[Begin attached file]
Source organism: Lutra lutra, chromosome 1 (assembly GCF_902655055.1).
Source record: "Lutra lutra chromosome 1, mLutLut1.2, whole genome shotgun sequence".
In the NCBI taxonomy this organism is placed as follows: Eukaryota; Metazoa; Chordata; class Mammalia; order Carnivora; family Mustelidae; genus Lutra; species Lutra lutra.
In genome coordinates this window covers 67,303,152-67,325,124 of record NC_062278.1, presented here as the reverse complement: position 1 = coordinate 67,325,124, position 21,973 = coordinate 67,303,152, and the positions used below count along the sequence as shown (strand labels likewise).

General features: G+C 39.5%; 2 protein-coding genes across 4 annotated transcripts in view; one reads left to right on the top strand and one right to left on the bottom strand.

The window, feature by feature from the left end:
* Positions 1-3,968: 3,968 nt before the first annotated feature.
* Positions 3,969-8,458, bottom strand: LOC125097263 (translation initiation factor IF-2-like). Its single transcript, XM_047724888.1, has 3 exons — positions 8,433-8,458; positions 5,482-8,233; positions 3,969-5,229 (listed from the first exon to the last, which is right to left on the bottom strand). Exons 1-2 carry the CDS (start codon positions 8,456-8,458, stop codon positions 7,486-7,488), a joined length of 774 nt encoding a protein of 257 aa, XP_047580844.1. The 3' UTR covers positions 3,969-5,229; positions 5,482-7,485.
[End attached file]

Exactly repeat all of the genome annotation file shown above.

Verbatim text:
Source organism: Lutra lutra, chromosome 1 (assembly GCF_902655055.1).
Source record: "Lutra lutra chromosome 1, mLutLut1.2, whole genome shotgun sequence".
In the NCBI taxonomy this organism is placed as follows: Eukaryota; Metazoa; Chordata; class Mammalia; order Carnivora; family Mustelidae; genus Lutra; species Lutra lutra.
In genome coordinates this window covers 67,303,152-67,325,124 of record NC_062278.1, presented here as the reverse complement: position 1 = coordinate 67,325,124, position 21,973 = coordinate 67,303,152, and the positions used below count along the sequence as shown (strand labels likewise).

General features: G+C 39.5%; 2 protein-coding genes across 4 annotated transcripts in view; one reads left to right on the top strand and one right to left on the bottom strand.

The window, feature by feature from the left end:
* Positions 1-3,968: 3,968 nt before the first annotated feature.
* Positions 3,969-8,458, bottom strand: LOC125097263 (translation initiation factor IF-2-like). Its single transcript, XM_047724888.1, has 3 exons — positions 8,433-8,458; positions 5,482-8,233; positions 3,969-5,229 (listed from the first exon to the last, which is right to left on the bottom strand). Exons 1-2 carry the CDS (start codon positions 8,456-8,458, stop codon positions 7,486-7,488), a joined length of 774 nt encoding a protein of 257 aa, XP_047580844.1. The 3' UTR covers positions 3,969-5,229; positions 5,482-7,485.